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Of, determined by, or resembling the moon:‘a lunar eclipse’‘a lunar landscape’
bare, exposed, desolate, stark, arid, desert, denuded, lunar, open, empty, windsweptView synonyms
- ‘As the lunar disk cleared the horizon, it appeared that a chunk had been taken out of its bottom.’
- ‘The Kingdom of Nepal functions on two separate kinds of calendars - solar and lunar.’
- ‘Samples of moon rock and lunar dust landed at a Silsden primary school last week.’
- ‘Apollo was not followed by a lunar base, even though much remains to be explored on the Moon.’
- ‘During the voyage he experimented with the lunar position method of determining longitude.’
- ‘The first distinction, as we have already seen in Chapter 1, is between lunar and solar eclipses.’
- ‘He did propose the setting up of an observatory to provide accurate lunar data in his attempts to convince the commissioners.’
- ‘Mountains of rubbish are piled up to form a landscape that is almost lunar in its desolation.’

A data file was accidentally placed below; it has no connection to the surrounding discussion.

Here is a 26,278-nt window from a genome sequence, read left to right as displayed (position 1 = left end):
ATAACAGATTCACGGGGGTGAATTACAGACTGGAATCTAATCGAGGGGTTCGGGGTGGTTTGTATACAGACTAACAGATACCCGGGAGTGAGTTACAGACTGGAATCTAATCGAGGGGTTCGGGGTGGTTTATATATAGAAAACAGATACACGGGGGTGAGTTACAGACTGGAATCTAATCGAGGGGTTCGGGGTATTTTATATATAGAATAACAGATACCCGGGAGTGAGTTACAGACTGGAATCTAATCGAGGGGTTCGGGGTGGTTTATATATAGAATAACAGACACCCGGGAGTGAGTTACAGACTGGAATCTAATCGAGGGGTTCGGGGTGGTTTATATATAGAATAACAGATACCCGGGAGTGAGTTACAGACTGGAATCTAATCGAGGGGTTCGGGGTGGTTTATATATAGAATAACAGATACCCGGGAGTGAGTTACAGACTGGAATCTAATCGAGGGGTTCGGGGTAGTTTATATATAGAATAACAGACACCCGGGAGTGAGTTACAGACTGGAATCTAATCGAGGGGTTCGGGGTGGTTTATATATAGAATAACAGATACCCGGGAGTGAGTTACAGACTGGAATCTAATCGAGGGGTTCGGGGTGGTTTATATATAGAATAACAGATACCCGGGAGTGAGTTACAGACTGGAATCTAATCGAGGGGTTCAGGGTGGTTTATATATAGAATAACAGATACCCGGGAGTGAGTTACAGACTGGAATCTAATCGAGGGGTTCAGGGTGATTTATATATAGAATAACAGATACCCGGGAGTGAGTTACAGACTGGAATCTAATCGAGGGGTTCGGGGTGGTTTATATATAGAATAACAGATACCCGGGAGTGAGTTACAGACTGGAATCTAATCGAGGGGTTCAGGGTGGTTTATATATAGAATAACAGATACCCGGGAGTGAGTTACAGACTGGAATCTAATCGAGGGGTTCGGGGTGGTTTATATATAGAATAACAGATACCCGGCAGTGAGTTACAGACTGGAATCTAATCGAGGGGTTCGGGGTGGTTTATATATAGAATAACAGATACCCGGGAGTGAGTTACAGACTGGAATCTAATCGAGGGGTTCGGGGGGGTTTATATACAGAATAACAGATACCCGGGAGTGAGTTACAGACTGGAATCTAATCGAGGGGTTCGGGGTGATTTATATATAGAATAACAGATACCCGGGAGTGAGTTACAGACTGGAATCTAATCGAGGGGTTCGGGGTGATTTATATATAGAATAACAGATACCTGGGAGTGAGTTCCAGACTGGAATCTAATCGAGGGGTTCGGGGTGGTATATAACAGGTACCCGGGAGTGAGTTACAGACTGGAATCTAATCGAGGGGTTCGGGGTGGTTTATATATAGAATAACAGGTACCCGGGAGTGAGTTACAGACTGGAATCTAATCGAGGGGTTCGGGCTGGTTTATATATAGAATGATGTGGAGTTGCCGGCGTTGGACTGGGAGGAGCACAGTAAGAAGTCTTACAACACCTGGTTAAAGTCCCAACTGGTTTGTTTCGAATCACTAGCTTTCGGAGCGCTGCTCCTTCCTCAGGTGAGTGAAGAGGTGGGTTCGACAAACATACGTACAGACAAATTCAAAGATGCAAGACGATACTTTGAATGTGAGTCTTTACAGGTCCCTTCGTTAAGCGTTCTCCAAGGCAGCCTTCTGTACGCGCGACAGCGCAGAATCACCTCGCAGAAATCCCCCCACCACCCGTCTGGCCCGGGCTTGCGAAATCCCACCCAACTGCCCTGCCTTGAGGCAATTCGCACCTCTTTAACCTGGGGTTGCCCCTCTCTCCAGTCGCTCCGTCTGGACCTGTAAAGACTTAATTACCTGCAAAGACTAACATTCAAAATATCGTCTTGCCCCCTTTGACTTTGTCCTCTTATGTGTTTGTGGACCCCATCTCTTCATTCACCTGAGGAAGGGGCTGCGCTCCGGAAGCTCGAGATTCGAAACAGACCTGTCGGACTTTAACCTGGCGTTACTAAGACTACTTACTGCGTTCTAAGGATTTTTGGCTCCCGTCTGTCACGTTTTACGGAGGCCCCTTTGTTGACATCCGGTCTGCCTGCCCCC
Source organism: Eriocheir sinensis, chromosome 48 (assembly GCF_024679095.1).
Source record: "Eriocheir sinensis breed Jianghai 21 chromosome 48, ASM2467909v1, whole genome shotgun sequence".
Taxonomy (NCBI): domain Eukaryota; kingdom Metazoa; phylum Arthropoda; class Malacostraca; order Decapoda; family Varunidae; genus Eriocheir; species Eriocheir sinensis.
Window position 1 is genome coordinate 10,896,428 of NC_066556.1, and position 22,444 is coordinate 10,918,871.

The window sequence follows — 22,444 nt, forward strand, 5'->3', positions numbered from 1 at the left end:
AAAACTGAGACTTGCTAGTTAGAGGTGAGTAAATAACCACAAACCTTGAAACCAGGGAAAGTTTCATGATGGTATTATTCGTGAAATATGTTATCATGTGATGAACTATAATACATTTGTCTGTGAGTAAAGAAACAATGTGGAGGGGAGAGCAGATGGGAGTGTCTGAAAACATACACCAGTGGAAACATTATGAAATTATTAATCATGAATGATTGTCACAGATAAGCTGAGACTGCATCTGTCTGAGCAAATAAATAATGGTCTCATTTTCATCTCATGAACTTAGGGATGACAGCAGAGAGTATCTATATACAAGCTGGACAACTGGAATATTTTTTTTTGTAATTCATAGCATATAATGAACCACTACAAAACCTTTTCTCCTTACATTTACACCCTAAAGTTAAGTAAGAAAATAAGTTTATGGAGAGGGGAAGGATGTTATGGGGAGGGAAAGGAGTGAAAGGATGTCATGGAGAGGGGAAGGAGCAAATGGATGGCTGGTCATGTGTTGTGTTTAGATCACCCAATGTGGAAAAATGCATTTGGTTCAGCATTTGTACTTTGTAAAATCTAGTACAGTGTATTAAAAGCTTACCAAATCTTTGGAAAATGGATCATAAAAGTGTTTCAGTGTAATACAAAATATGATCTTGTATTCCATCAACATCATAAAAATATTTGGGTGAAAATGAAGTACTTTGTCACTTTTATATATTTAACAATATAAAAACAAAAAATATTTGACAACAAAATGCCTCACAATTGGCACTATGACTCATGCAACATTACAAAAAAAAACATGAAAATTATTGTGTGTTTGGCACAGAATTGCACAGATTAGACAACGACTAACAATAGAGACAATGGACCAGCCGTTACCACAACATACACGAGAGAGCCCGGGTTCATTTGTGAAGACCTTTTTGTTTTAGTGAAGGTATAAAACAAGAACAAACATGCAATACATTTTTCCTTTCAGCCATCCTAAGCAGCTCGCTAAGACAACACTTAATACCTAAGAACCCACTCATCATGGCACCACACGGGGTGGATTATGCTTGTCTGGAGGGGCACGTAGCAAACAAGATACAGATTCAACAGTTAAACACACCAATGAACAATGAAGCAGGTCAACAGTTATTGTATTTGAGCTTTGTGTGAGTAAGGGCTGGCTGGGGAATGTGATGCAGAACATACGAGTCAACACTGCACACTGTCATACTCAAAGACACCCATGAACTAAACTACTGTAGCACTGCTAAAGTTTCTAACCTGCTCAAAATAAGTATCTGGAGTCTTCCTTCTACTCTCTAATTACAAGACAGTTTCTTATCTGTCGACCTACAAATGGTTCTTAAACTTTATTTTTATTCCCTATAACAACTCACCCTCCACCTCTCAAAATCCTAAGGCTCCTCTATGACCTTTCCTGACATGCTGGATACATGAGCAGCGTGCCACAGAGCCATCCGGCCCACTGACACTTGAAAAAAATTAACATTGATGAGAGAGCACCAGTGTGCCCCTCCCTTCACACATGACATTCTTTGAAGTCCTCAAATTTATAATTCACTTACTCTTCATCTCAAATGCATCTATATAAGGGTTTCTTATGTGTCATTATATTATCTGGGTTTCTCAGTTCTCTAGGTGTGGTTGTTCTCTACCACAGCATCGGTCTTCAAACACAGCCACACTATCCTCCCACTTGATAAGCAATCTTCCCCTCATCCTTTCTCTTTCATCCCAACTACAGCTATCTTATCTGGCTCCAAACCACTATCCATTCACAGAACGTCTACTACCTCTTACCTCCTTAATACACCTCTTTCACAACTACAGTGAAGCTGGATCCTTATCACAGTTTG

- ‘The early Apollo missions focused on learning how to work in the lunar environment.’
- ‘Soon your smooth pool bottom will be a lunar landscape of ridges and foot prints.’
- ‘The Moon has no atmosphere, so a lunar base must be airtight and provide breathable air.’
- ‘There was only so much our scientists could do with lunar rocks or soil samples.’
- ‘Water on the lunar surface would be very helpful in the creation of permanent bases on the Moon.’
- ‘It is certainly wild, even deserted in most places, but the stark lunar landscape is only part of a rich and varied wilderness.’
- ‘The two ships would dock in orbit, and propellants would transfer into the lunar craft.’
- ‘The Chinese New Year is based on the lunar calendar and so varies from year to year.’
- ‘He is honoured by having a large lunar crater named after him.’
- ‘So even during total lunar eclipse, the lunar disk is not completely dark.’
- ‘About a quarter of the lunar diameter was eclipsed, and re-emergence occurred about a quarter of an hour before sunrise.’
- ‘It is caused by the earth moving between the sun and the moon, casting a shadow over the lunar surface.’
Late Middle English: from Latin lunaris, from luna moon.
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